Early History

In 1288 the Barony of Wyche Malbank was divided between the co-heirs of the last Baron William, and Haslington land became the property of Auda Vernon of Shipbrooke. One of her ancestors, Sir Ralph Vernon, was called “Ralph The Olde” because he was reputed to have lived for 150 years.

The Vernon family remained prominent land owners in this area for several centuries. According to Ormerod, in the early part of the 17th Century the estate owned then by Sir Thomas Vernon of Haslington included Haslington, Winteley, Cleyhunger, Okehunger and Woodside. Hall o’Heath was also mentioned with a rent paid of 6s 8p also Thomas Malbon of Bradeley paid a rent of 1s.

The Manor of Haslington remained with the Vernon family until the early part of the 18th Century.

Haslington Hall originally occupied a central position in the village and was a moated farmhouse built about 1220. It was occupied until the building of the new Hall in 1545 or possibly later as some of the timbers used in the construction are thought to be from captured Amada ships.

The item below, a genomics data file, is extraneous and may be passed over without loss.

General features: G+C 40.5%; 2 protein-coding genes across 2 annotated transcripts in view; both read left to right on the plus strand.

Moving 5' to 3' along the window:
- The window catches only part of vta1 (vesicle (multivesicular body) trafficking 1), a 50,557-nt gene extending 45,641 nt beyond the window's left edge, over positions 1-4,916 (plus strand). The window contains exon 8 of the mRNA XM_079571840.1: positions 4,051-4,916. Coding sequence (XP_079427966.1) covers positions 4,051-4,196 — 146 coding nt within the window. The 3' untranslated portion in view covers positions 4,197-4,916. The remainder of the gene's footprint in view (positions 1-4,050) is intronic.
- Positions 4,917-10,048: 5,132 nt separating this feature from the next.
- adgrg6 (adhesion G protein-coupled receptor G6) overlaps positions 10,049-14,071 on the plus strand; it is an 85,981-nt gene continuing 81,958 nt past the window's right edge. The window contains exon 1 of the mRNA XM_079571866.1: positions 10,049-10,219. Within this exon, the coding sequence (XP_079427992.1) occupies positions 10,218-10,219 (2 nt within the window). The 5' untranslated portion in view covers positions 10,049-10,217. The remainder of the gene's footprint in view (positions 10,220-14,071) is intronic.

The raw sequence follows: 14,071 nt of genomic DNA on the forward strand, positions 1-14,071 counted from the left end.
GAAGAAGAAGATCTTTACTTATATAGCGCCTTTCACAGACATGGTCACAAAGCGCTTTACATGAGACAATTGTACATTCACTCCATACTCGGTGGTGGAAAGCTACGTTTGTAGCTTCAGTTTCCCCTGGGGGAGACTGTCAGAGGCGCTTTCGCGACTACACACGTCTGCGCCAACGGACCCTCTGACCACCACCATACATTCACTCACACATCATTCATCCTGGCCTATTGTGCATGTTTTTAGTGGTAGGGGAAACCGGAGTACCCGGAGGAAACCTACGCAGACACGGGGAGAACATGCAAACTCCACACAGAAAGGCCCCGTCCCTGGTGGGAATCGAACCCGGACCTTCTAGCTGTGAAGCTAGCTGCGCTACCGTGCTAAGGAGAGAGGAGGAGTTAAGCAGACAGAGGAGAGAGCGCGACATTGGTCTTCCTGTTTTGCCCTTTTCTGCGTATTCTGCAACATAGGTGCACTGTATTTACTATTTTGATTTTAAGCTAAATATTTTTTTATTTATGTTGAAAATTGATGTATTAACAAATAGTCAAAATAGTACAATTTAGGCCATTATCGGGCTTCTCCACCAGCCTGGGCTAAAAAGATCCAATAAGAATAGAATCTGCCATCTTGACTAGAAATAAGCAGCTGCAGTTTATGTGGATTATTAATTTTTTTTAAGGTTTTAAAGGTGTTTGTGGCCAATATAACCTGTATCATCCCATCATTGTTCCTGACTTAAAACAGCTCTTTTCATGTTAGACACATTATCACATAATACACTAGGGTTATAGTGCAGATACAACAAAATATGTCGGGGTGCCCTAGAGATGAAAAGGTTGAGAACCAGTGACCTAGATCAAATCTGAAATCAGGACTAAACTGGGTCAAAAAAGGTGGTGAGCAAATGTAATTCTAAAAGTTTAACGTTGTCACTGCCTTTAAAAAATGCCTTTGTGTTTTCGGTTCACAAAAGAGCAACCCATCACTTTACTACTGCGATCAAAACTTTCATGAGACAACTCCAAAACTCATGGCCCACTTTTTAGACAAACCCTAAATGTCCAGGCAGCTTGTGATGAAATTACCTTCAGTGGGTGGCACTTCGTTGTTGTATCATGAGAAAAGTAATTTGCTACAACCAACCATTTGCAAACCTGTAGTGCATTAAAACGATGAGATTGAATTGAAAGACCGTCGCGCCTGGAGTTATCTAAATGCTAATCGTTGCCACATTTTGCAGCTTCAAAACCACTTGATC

The Old Hall with its moat gradually crumbled away and in 1882 Ormerod described Haslington as a long straggling street composed chiefly of half-timbered farm houses with a moated parallelogram in the centre.

The moat eventually became a mere and was still in existence in the first part of the 20th century, early cars and vehicles stopping to refill their radiators at it. It was eventually filled in and built on in about 1920.

Also close to the centre was the Pinfold where straying cattle could be held and other animals watered on their way to market.

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